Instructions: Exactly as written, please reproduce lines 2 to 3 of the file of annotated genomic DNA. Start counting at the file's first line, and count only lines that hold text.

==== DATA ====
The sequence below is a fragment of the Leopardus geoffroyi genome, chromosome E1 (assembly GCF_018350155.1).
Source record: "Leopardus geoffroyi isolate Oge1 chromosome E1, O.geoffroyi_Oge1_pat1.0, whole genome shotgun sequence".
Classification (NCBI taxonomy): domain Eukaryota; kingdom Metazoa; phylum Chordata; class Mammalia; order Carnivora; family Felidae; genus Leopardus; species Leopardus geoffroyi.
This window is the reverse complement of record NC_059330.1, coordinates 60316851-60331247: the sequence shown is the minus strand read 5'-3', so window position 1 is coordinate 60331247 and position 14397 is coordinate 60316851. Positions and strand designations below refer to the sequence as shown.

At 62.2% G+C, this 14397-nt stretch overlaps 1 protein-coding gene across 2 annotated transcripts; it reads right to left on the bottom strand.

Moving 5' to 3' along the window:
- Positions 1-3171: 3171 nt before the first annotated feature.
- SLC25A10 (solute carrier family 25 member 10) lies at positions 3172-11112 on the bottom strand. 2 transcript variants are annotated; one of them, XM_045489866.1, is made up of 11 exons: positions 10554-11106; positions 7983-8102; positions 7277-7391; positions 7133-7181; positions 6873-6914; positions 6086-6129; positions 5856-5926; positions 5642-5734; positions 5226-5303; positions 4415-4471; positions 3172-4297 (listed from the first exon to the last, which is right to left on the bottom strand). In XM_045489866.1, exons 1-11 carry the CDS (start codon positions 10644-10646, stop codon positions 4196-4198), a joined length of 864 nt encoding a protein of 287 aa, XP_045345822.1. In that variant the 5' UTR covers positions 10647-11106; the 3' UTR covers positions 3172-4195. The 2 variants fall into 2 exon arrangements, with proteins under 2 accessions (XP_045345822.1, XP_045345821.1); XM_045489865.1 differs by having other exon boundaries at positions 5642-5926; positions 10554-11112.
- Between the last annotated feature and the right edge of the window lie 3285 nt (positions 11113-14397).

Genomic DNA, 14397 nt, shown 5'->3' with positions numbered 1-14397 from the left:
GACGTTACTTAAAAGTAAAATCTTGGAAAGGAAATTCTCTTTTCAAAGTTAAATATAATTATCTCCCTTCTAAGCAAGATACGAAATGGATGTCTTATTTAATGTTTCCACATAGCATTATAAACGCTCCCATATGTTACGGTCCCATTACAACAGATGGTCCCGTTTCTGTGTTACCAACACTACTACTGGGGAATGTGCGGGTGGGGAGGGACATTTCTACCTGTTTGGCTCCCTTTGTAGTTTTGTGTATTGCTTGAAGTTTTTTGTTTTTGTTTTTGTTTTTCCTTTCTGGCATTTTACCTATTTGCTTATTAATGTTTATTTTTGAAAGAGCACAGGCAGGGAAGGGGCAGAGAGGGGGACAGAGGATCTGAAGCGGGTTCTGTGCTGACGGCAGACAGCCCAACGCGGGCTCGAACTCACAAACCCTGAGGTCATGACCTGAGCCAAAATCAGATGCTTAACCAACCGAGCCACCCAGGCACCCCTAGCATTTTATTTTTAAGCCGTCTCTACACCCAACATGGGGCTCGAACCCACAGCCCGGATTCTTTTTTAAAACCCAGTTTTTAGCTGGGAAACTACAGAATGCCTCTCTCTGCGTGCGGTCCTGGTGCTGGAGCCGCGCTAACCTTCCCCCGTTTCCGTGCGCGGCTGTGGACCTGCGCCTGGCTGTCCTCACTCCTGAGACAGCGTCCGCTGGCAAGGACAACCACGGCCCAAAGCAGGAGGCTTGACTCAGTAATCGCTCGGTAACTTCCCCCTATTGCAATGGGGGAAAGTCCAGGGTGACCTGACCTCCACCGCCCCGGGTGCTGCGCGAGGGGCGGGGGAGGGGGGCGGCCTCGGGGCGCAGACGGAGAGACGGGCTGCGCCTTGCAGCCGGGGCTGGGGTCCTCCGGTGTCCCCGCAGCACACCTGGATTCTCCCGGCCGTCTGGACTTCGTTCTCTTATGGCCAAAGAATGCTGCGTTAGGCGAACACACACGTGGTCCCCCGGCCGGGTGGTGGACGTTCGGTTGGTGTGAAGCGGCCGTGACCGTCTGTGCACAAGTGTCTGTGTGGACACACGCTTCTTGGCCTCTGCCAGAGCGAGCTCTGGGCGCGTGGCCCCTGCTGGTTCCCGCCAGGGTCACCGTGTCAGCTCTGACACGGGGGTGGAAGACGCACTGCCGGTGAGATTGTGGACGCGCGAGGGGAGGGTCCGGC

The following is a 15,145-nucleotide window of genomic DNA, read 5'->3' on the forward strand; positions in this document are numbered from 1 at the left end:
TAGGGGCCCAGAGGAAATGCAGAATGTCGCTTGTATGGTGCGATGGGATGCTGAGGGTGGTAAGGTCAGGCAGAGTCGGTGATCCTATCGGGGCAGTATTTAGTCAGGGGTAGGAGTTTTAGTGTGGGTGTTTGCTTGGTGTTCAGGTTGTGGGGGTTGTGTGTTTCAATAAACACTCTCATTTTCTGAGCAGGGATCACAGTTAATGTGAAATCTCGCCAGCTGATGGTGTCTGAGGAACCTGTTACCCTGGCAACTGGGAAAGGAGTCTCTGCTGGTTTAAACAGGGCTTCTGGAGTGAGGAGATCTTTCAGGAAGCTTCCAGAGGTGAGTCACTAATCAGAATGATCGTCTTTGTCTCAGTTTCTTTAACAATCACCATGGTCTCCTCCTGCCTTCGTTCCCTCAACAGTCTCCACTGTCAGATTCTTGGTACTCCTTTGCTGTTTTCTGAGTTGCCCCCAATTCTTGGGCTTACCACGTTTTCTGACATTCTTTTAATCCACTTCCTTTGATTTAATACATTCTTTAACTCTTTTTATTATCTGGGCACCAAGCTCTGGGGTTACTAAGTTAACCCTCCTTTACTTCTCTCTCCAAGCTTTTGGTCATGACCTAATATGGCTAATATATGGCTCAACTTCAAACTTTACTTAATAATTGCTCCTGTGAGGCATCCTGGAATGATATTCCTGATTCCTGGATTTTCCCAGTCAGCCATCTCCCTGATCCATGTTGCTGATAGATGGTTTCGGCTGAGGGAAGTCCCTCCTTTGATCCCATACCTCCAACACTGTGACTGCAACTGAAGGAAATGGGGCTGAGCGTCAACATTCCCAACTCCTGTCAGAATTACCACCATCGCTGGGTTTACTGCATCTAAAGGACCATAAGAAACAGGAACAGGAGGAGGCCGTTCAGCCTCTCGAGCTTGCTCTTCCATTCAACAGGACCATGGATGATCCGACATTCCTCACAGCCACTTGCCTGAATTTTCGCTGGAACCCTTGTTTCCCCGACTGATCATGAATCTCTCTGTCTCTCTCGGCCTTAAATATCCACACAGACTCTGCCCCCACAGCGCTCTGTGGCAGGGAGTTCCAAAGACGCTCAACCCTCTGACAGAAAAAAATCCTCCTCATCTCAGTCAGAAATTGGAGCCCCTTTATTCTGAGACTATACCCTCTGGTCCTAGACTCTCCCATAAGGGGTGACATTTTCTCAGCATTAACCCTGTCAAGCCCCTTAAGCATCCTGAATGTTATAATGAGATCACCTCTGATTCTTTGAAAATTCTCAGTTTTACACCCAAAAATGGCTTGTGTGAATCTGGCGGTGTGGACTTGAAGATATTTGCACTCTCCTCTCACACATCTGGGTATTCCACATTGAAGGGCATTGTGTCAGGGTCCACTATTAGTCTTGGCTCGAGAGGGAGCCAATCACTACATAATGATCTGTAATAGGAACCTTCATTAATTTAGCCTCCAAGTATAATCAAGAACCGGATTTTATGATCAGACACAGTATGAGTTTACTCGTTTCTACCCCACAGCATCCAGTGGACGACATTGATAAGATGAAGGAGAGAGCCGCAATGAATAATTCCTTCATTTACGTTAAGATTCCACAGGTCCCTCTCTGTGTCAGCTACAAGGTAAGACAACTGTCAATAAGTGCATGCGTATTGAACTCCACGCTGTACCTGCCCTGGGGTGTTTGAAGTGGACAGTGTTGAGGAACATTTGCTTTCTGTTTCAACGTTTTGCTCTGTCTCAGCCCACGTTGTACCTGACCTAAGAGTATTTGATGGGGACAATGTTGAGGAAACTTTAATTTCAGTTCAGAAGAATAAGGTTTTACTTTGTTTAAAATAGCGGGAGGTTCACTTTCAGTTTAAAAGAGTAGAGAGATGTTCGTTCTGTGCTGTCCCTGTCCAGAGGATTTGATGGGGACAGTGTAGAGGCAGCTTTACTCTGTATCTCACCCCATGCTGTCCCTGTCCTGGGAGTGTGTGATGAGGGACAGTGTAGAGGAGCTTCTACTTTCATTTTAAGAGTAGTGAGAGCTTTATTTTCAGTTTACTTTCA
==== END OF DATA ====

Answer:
Source record: "Leopardus geoffroyi isolate Oge1 chromosome E1, O.geoffroyi_Oge1_pat1.0, whole genome shotgun sequence".
Classification (NCBI taxonomy): domain Eukaryota; kingdom Metazoa; phylum Chordata; class Mammalia; order Carnivora; family Felidae; genus Leopardus; species Leopardus geoffroyi.